The incident shows Dickey’s willingness, much like previous laureate Randall Jarrell, to make his opinions on poetry known. This willingness is best seen in his battles with the Poetry Society of New Hampshire, which not only took offense at his demands for fair compensation but also Dickey’s critical comments on the value of Robert Frost‘s work. In a review of a Frost biography in the Atlantic Monthly, Dickey poked holes in the image of Frost as the “kindly, forbearing, energetic, hardworking, good-neighborly” Yankee archetype, writing, “The persona of the Frost Story was made year by year, poem by poem, of elements of the actual life Frost lived, reinterpreted by the exigencies of the persona.” It’s worth noting that Dickey’s biographer Henry Hart has stated that the same could be said of Dickey’s painstaking cultivation of persona throughout his career. But it is worth remembering that Frost had only recently died and was still revered and remained the best-known poet in the popular imagination. To criticize such an important figure was controversial and provided the fodder for the Poetry Society of New Hampshire to wage a vendetta on Dickey. The group also attacked him for the contents of his published poems and mounted a campaign to pressure congressmen to force the Librarian to eject Dickey as consultant. Mumford, perhaps remembering the furor that met him as he arrived at the Library—the institution’s ignominious behavior toward William Carlos Williams—refused to give in to calls for Dickey’s removal. Instead he reappointed him to a second term.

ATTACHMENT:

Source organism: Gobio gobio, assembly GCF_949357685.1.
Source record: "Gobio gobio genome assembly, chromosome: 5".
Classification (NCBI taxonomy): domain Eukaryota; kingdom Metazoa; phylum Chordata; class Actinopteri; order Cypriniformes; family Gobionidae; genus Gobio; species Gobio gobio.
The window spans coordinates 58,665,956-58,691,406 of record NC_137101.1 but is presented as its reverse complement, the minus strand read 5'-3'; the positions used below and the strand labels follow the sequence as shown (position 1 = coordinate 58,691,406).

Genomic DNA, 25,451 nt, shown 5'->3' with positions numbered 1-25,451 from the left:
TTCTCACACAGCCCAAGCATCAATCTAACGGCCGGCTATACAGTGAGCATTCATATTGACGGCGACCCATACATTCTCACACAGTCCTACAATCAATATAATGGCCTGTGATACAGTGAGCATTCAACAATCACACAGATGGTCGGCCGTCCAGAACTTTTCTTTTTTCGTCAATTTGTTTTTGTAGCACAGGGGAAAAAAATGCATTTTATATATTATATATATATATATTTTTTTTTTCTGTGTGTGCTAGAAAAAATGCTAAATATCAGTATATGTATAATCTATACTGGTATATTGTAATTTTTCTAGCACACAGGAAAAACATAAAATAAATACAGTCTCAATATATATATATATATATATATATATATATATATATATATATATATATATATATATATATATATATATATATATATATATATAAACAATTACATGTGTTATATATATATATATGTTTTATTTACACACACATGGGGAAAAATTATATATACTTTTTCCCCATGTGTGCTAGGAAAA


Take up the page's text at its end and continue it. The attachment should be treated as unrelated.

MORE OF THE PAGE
Maxine Kumin was not the first woman to hold the post of Poetry Consultant. She was in fact the fifth. But it could be argued that she was the first female Consultant to forcefully and unapologetically take the position on her own terms. Kumin’s appointment had been suggested by her predecessor, William Meredith, himself the first gay, albeit closeted, Consultant. In Kumin’s opinion the Library was a “gentility-ridden, traditional, hidebound place.” She once commented in the middle of a Council of Scholars meeting that she felt as if she had “stumbled into a stag club and ought to leap out of a cake.” She arrived in Washington as the political winds were changing once again. She spoke out against increased military spending and was attacked by the conservative Heritage Foundation, or as she called them, “right-wing princelings of darkness.” As in the case of Dickey two decades before, detractors took issue with one of her poems and called her a pornographic poet. Their real problem was that Kumin proved herself one of the most politically engaged poets in the position. She opposed the foreign policy of the Reagan administration, and the Library, ever subject to the political winds, was uncomfortable coming to her defense. Kumin has written that she was accused by Daniel J. Boorstin, the Librarian of Congress, of “abusing the hospitality of the Library.”